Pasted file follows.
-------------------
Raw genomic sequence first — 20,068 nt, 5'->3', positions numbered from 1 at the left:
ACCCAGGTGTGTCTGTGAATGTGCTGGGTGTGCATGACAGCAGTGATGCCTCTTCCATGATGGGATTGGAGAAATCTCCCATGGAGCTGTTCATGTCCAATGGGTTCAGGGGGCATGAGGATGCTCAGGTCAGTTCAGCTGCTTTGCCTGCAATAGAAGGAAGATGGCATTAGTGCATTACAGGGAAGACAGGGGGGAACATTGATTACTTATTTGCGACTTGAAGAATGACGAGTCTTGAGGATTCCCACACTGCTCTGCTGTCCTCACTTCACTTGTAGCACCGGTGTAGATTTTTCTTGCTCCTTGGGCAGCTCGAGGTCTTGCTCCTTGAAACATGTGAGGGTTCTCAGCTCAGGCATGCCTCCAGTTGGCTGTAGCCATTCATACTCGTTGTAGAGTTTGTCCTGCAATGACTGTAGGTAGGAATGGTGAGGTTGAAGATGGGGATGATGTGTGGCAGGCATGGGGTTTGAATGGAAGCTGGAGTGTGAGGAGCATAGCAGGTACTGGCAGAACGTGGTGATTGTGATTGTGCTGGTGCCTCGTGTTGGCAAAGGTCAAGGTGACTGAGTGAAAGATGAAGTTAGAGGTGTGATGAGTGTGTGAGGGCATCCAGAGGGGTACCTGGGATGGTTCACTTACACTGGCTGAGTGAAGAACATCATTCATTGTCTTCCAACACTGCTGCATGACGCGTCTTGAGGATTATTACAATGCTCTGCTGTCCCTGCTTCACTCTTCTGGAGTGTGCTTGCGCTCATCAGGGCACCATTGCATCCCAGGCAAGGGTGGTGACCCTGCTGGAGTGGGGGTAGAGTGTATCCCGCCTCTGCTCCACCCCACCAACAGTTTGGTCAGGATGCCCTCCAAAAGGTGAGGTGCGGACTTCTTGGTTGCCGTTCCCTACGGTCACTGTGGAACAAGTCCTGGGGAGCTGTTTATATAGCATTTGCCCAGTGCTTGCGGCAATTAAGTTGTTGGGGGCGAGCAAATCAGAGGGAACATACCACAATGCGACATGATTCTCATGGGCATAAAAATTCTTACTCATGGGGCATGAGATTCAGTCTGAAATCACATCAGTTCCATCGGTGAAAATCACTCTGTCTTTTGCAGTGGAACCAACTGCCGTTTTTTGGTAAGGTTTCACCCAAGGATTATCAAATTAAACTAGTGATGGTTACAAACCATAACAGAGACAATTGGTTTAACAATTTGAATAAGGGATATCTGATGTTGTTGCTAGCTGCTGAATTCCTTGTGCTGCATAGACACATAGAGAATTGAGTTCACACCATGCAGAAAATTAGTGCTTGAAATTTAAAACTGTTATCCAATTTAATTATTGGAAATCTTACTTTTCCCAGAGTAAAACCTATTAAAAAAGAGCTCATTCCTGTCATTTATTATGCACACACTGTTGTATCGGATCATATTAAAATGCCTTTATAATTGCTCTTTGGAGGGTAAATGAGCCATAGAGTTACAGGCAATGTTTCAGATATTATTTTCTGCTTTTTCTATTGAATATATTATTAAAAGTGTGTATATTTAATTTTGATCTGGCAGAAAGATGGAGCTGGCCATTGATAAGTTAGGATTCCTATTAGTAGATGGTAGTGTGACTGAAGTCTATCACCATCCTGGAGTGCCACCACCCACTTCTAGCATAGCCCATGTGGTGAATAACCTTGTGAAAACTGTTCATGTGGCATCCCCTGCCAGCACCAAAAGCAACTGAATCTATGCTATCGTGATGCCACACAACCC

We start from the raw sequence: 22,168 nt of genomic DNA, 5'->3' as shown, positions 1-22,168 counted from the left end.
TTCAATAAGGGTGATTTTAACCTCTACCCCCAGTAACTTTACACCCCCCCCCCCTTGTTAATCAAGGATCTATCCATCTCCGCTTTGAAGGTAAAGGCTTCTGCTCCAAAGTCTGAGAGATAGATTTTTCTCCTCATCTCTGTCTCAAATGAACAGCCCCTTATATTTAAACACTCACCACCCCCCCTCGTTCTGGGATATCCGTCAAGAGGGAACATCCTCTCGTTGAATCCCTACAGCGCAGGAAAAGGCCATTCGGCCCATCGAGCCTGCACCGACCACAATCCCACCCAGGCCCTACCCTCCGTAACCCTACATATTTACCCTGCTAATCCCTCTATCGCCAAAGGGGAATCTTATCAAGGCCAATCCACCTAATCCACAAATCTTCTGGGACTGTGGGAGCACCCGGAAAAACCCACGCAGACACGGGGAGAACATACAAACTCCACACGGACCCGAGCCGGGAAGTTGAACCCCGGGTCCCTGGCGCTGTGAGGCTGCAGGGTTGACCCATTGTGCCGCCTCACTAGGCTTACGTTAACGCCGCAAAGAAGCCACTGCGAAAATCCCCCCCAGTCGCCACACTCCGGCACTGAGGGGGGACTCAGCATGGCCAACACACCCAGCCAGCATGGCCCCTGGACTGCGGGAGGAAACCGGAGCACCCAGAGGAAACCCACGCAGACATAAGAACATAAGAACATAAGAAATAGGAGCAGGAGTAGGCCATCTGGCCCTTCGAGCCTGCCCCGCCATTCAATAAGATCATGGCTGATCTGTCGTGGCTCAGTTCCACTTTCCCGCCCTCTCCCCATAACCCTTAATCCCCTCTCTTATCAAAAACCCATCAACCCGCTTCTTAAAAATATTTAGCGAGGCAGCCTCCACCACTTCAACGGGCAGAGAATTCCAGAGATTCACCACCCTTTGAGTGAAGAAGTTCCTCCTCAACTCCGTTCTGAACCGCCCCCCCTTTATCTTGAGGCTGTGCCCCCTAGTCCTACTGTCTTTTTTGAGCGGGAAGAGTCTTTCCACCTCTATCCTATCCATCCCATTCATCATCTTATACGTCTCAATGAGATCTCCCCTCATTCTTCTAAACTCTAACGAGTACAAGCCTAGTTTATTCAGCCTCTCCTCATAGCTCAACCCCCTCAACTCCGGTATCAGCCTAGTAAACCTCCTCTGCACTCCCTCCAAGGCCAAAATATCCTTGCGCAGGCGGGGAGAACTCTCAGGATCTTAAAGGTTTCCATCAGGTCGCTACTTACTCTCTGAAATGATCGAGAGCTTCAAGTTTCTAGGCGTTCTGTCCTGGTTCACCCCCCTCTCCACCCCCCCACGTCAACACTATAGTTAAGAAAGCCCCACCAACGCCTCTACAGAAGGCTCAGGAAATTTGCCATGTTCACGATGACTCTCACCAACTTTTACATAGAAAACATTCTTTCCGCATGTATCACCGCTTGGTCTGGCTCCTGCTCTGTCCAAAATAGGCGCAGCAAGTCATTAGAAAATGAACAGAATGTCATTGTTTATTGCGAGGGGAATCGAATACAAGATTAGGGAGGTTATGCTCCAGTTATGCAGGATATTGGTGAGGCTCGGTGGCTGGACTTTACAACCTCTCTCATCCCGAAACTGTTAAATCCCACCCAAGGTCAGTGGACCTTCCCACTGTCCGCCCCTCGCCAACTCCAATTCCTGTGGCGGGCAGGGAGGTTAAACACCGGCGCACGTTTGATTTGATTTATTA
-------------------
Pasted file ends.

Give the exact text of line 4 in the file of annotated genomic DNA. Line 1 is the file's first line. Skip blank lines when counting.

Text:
TTCAATAAGGGTGATTTTAACCTCTACCCCCAGTAACTTTACACCCCCCCCCCCTTGTTAATCAAGGATCTATCCATCTCCGCTTTGAAGGTAAAGGCTTCTGCTCCAAAGTCTGAGAGATAGATTTTTCTCCTCATCTCTGTCTCAAATGAACAGCCCCTTATATTTAAACACTCACCACCCCCCCTCGTTCTGGGATATCCGTCAAGAGGGAACATCCTCTCGTTGAATCCCTACAGCGCAGGAAAAGGCCATTCGGCCCATCGAGCCTGCACCGACCACAATCCCACCCAGGCCCTACCCTCCGTAACCCTACATATTTACCCTGCTAATCCCTCTATCGCCAAAGGGGAATCTTATCAAGGCCAATCCACCTAATCCACAAATCTTCTGGGACTGTGGGAGCACCCGGAAAAACCCACGCAGACACGGGGAGAACATACAAACTCCACACGGACCCGAGCCGGGAAGTTGAACCCCGGGTCCCTGGCGCTGTGAGGCTGCAGGGTTGACCCATTGTGCCGCCTCACTAGGCTTACGTTAACGCCGCAAAGAAGCCACTGCGAAAATCCCCCCCAGTCGCCACACTCCGGCACTGAGGGGGGACTCAGCATGGCCAACACACCCAGCCAGCATGGCCCCTGGACTGCGGGAGGAAACCGGAGCACCCAGAGGAAACCCACGCAGACATAAGAACATAAGAACATAAGAAATAGGAGCAGGAGTAGGCCATCTGGCCCTTCGAGCCTGCCCCGCCATTCAATAAGATCATGGCTGATCTGTCGTGGCTCAGTTCCACTTTCCCGCCCTCTCCCCATAACCCTTAATCCCCTCTCTTATCAAAAACCCATCAACCCGCTTCTTAAAAATATTTAGCGAGGCAGCCTCCACCACTTCAACGGGCAGAGAATTCCAGAGATTCACCACCCTTTGAGTGAAGAAGTTCCTCCTCAACTCCGTTCTGAACCGCCCCCCCTTTATCTTGAGGCTGTGCCCCCTAGTCCTACTGTCTTTTTTGAGCGGGAAGAGTCTTTCCACCTCTATCCTATCCATCCCATTCATCATCTTATACGTCTCAATGAGATCTCCCCTCATTCTTCTAAACTCTAACGAGTACAAGCCTAGTTTATTCAGCCTCTCCTCATAGCTCAACCCCCTCAACTCCGGTATCAGCCTAGTAAACCTCCTCTGCACTCCCTCCAAGGCCAAAATATCCTTGCGCAGGCGGGGAGAACTCTCAGGATCTTAAAGGTTTCCATCAGGTCGCTACTTACTCTCTGAAATGATCGAGAGCTTCAAGTTTCTAGGCGTTCTGTCCTGGTTCACCCCCCTCTCCACCCCCCCACGTCAACACTATAGTTAAGAAAGCCCCACCAACGCCTCTACAGAAGGCTCAGGAAATTTGCCATGTTCACGATGACTCTCACCAACTTTTACATAGAAAACATTCTTTCCGCATGTATCACCGCTTGGTCTGGCTCCTGCTCTGTCCAAAATAGGCGCAGCAAGTCATTAGAAAATGAACAGAATGTCATTGTTTATTGCGAGGGGAATCGAATACAAGATTAGGGAGGTTATGCTCCAGTTATGCAGGATATTGGTGAGGCTCGGTGGCTGGACTTTACAACCTCTCTCATCCCGAAACTGTTAAATCCCACCCAAGGTCAGTGGACCTTCCCACTGTCCGCCCCTCGCCAACTCCAATTCCTGTGGCGGGCAGGGAGGTTAAACACCGGCGCACGTTTGATTTGATTTATTA